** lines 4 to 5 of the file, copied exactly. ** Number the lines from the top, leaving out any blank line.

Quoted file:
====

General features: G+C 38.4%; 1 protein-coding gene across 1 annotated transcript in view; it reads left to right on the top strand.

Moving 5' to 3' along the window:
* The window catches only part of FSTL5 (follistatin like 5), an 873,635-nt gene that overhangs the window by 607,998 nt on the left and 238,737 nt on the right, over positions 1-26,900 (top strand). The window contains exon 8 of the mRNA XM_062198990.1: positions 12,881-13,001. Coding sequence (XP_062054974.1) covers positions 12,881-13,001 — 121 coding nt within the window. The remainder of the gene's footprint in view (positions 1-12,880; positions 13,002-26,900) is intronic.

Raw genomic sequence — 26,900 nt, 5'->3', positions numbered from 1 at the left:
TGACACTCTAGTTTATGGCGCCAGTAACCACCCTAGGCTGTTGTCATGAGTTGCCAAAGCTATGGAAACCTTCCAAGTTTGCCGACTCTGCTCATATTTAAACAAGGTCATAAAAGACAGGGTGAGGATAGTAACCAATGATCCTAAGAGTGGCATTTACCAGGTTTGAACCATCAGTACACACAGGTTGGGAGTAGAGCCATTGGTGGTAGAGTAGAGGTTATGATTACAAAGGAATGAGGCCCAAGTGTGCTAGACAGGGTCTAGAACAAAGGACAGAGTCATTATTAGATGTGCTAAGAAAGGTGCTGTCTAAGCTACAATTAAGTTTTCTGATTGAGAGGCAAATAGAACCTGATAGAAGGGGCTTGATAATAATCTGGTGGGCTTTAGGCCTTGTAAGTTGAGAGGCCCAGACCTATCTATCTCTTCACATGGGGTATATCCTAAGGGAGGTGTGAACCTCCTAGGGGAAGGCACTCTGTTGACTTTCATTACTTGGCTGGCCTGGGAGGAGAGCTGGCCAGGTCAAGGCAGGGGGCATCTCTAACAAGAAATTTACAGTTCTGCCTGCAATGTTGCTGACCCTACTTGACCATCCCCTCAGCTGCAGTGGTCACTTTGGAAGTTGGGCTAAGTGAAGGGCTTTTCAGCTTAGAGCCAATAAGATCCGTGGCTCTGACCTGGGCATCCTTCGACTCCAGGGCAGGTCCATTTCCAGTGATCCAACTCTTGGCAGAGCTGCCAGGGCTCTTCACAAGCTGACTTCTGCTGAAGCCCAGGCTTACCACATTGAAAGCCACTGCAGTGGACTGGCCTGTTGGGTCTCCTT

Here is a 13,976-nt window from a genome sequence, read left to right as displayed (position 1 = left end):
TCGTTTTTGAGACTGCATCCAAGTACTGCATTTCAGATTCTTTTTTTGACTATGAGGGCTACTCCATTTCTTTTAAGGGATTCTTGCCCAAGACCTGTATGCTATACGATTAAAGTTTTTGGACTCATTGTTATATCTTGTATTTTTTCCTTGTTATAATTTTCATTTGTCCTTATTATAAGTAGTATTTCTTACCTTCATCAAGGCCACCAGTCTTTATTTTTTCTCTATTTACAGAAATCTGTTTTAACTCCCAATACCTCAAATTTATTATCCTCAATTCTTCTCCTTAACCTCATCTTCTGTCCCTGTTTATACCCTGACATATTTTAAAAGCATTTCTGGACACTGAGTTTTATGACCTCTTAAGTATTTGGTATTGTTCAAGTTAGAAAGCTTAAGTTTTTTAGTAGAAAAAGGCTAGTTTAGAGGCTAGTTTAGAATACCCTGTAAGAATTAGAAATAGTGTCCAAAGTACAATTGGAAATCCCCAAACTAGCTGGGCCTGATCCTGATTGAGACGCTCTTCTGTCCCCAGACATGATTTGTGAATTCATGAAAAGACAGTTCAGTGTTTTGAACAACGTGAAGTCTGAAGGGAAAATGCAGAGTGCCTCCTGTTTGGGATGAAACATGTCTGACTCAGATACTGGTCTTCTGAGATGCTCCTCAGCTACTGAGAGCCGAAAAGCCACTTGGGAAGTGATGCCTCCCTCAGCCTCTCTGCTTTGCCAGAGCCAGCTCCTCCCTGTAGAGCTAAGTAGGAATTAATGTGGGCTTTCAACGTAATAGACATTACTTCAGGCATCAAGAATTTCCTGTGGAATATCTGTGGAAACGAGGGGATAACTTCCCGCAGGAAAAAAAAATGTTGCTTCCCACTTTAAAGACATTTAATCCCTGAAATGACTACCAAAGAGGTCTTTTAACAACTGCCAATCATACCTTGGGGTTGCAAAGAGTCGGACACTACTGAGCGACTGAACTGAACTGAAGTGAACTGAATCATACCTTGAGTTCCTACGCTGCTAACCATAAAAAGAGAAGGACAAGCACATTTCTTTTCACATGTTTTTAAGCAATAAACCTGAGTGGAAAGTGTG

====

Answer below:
Raw genomic sequence — 26,900 nt, 5'->3', positions numbered from 1 at the left:
TGACACTCTAGTTTATGGCGCCAGTAACCACCCTAGGCTGTTGTCATGAGTTGCCAAAGCTATGGAAACCTTCCAAGTTTGCCGACTCTGCTCATATTTAAACAAGGTCATAAAAGACAGGGTGAGGATAGTAACCAATGATCCTAAGAGTGGCATTTACCAGGTTTGAACCATCAGTACACACAGGTTGGGAGTAGAGCCATTGGTGGTAGAGTAGAGGTTATGATTACAAAGGAATGAGGCCCAAGTGTGCTAGACAGGGTCTAGAACAAAGGACAGAGTCATTATTAGATGTGCTAAGAAAGGTGCTGTCTAAGCTACAATTAAGTTTTCTGATTGAGAGGCAAATAGAACCTGATAGAAGGGGCTTGATAATAATCTGGTGGGCTTTAGGCCTTGTAAGTTGAGAGGCCCAGACCTATCTATCTCTTCACATGGGGTATATCCTAAGGGAGGTGTGAACCTCCTAGGGGAAGGCACTCTGTTGACTTTCATTACTTGGCTGGCCTGGGAGGAGAGCTGGCCAGGTCAAGGCAGGGGGCATCTCTAACAAGAAATTTACAGTTCTGCCTGCAATGTTGCTGACCCTACTTGACCATCCCCTCAGCTGCAGTGGTCACTTTGGAAGTTGGGCTAAGTGAAGGGCTTTTCAGCTTAGAGCCAATAAGATCCGTGGCTCTGACCTGGGCATCCTTCGACTCCAGGGCAGGTCCATTTCCAGTGATCCAACTCTTGGCAGAGCTGCCAGGGCTCTTCACAAGCTGACTTCTGCTGAAGCCCAGGCTTACCACATTGAAAGCCACTGCAGTGGACTGGCCTGTTGGGTCTCCTT